Solved

PHP 5:  Performance Issue - Session Variable.

Posted on 2004-08-05
4
472 Views
Last Modified: 2006-11-17
Hello Experts!

Using PHP 5 and smarty:
I have mapped my system out such that individual processes (such as registering users etc) are controlled by a control class (object).  This control object has an associative array of variables which it stores and extracts from the session.  Each time the page is loaded, the object constructor retrieves this array from the session.  Data could be status, error messages etc.  The controls basically handle all logic and  load templates based on the status that is kept through the session.  My question has to do with performance in extracting and updating this array from the session.

PHP 5's array model is unlike its object model.  That is, if I have a large array, when copied, the array will be deep copied as well.  Objects held in the array will obviously keep only a reference.  But for my control variable array there are a collection of strings, objects etc.  

If I do the following

$controlVarArray = $_SESSION['controlVarArray'];

// Lets say controlVarArray has a single object and an error message ("error").
$o = $controlVarArray['myObject'];
$mess = $controlVarArray['errorMessage']; // $mess = "error"

// If I then update the object, the reference changes and I don't have to worry about updating the session variable again.
$o->setName('myNewName');

// But if I change the error, it is not by reference so it doesn't change in the session
$controlVarArray['errorMessage'] = "newMessage";

If I output the session data now it will have the object with myNewName, but it will still have "error" as the errorMessage.  

So there are a number of things I could do.  Which one would you do and why would be ideal.

1.  I could get a reference to the session variable.  Something like $controlVarArray = &$_SESSION['controlVarArray'];
I am worried that I am getting the same performance hit as referencing the slow $_SESSION variable.

2.  I could update the session variable explicitly each time.  Something like $_SESSION['controlVarArray'] = $controlVarArray.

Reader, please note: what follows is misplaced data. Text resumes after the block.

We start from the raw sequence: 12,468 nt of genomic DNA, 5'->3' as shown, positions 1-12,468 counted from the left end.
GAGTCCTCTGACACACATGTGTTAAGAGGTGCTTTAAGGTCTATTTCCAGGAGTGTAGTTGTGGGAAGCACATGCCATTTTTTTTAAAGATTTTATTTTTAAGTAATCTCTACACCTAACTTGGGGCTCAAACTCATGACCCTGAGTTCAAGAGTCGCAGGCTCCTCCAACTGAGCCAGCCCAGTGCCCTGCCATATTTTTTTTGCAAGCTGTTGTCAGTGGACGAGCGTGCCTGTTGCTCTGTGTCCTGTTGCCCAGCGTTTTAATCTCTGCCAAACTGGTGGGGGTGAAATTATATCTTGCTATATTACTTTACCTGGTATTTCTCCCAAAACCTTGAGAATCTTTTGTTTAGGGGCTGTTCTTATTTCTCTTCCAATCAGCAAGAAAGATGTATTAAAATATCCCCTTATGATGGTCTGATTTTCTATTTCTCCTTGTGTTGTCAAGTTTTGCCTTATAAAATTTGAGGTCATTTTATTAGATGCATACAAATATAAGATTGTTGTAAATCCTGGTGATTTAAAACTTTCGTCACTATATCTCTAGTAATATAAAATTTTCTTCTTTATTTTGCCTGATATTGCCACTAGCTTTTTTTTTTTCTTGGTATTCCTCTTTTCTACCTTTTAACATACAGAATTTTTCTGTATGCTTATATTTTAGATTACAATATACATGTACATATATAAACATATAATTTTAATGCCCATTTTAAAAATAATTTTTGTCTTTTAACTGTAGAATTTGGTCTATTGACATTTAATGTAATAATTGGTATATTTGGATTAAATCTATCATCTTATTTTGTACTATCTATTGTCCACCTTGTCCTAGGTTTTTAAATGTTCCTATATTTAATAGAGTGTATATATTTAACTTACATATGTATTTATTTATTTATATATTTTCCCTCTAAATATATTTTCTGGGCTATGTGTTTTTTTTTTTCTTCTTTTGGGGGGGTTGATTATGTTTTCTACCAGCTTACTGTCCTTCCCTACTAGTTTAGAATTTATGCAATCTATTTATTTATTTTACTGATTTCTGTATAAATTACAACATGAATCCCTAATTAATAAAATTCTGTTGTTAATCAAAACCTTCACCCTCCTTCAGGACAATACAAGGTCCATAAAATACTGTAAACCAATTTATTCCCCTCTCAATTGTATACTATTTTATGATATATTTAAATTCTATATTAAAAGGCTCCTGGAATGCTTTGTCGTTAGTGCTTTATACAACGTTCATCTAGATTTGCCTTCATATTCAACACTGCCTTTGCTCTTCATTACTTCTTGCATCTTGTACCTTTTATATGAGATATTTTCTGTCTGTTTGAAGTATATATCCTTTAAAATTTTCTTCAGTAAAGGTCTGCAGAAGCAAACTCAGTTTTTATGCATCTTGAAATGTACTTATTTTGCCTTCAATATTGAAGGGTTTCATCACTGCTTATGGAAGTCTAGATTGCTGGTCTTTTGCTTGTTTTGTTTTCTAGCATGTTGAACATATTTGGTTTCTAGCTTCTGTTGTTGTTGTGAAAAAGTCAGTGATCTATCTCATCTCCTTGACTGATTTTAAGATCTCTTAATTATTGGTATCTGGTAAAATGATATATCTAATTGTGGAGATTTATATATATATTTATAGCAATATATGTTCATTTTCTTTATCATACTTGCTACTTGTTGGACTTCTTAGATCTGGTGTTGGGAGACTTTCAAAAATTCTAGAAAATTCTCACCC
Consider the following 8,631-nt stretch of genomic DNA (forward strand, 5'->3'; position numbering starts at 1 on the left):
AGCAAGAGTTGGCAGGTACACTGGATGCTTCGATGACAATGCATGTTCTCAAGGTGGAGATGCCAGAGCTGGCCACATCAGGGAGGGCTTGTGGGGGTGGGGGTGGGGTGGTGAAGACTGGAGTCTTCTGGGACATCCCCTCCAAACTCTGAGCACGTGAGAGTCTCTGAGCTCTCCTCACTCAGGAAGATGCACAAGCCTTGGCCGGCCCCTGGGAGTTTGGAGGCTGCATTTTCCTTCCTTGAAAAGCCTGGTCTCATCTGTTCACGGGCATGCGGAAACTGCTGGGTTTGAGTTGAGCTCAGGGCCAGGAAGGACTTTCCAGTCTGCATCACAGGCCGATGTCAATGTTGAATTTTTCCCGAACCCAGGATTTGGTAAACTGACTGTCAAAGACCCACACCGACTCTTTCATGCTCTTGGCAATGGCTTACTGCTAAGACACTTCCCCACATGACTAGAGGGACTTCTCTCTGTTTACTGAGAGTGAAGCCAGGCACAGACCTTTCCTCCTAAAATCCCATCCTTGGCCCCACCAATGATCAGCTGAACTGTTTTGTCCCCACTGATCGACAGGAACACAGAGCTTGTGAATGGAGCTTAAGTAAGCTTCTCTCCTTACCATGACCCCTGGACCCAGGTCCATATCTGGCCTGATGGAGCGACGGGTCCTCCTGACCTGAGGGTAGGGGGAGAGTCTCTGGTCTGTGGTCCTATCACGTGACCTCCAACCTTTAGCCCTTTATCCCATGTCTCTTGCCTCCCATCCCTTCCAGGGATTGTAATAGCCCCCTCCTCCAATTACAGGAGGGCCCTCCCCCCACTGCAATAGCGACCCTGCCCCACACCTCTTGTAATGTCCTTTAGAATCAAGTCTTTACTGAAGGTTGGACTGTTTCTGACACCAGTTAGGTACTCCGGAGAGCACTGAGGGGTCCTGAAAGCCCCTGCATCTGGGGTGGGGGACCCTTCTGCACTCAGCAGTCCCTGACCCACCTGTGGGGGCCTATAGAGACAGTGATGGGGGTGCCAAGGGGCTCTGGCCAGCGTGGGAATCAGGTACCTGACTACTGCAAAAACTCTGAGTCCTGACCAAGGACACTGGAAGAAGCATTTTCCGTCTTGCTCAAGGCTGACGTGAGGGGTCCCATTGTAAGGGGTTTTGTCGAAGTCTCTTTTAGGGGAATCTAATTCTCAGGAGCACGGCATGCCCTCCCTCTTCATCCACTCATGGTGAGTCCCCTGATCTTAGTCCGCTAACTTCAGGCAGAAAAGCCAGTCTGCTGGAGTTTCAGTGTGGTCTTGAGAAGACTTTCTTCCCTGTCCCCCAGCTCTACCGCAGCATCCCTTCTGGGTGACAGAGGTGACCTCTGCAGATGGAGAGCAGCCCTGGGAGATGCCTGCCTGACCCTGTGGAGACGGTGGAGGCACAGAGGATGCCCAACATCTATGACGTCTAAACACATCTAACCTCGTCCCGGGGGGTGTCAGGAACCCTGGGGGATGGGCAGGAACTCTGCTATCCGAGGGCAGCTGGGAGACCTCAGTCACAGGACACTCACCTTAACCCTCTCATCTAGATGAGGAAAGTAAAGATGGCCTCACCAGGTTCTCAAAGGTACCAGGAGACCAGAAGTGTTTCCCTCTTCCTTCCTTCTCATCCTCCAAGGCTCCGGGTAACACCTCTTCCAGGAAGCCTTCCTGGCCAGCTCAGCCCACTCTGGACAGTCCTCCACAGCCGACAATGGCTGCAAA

This is a little ugly in my definition, as it would require the update after each change (or status change).  

3.  I could wrap the array in an object and simply set and extract that reference.  I am leaning towards this, however I am not sure if I am suffering from the same penalty as 1.  I believe it would depend on how the object reference is stored. . .

I will reward people with any useful insight. . .

I apologize if this is worded  unclearly. . .

dtan
0
Comment
Question by:d_tan
  • 2
  • 2
4 Comments
 
LVL 4

Expert Comment

by:aratani
ID: 11732798
As far as I believe, session variables are loaded when session_start is called and not written back until the script is over or session_write_close is called. So, the session variables once in memory are always in memory.

I believe that using option 2 will be the best or using the $_SESSION array directly if  you can like $_SESSION ['controlarray']['errmessage']. It should store the values in memory and write them back when the script is done.

The script below shows that using a reference to a session (7 seconds for 500,000 references) is better than wrapping the array around an object and using a reference to it (10 seconds for 500.000 references). Thats cause when you wrap an object around an array you have to go one more reference deep to get to the same data.

I hope that was your question, and you have a better understanding of sessions.

Regards,

AJ

This is the script that I wrote and tested against,

<?php

      class A {
            public $x;

            function __construct () {      
                  $x = 50;
            }
      }

      class B {
            public $arr;

            function __construct ($arr) {
                  $this->arr = $arr;
            }
      }

      session_start ();
      
      $a = new A ();
      $str = "test";

      $arr = array ();
      $arr ['class'] = $a;
      $arr ['err'] = $str;

      $_SESSION ['arr'] = $arr;

      $arrwrap = new B ($arr);

      $_SESSION ['arrwrap'] = $arrwrap;

      echo "<pre>";
      print_r ($_SESSION);
      echo "</pre>";

      $arr [0]->x = 100;

      echo "<pre>";
      print_r ($_SESSION);
      echo "</pre>";

      $sessiondata = &$_SESSION;

      $stime = time ();

      echo "<br>".$stime;

      for ($i = 0; $i < 5000000; $i++) {

            //read session data
            $data = $sessiondata ['arr']['class'];
      }

      $stime = time ();

      echo "<br>".$stime;

      //This took 7 seconds
      $stime = time ();

      echo "<br>".$stime;

      for ($i = 0; $i < 5000000; $i++) {

            //read session data
            $data = $sessiondata ['arrwrap']->arr ['class'];
      }

      $stime = time ();

      echo "<br>".$stime;
      //This took 10 seconds

?>
0
 
LVL 2

Author Comment

by:d_tan
ID: 11733031
Hi Aratani.  

Your script was helpful but missed the target by just a little bit.  I modified your script to the following:

////////////////////////////////////
class A {
    public $x;

    function __construct ()
    {
        $x = 50;
    }
}

class B {
    public $arr;

    function __construct ( $arr )
    {
        $this->arr = $arr;
    }
}

session_start ();
// reset
$_SESSION = array();
set_time_limit( 100 );
// create an object
$a = new A ();
$str = "test";

$arr = array ();
$arr ['class'] = $a;
$arr ['err'] = $str;
// Set the session array
$_SESSION ['arr'] = $arr;
// Set the wrapper in the session
$arrwrap = new B ( $arr );
$_SESSION ['arrwrap'] = $arrwrap;
// Print the session array
echo "<pre>";
print_r ( $_SESSION );
echo "</pre>";
// Prove that Session is holding a reference
$a->x = 100;
echo "<pre>";
print_r ( $_SESSION );
echo "</pre>";
//////////////////////////////////////
// First test (access session directly)
$stime = time ();
// Access the session array
for ( $i = 0; $i < 3000000; $i++ ) {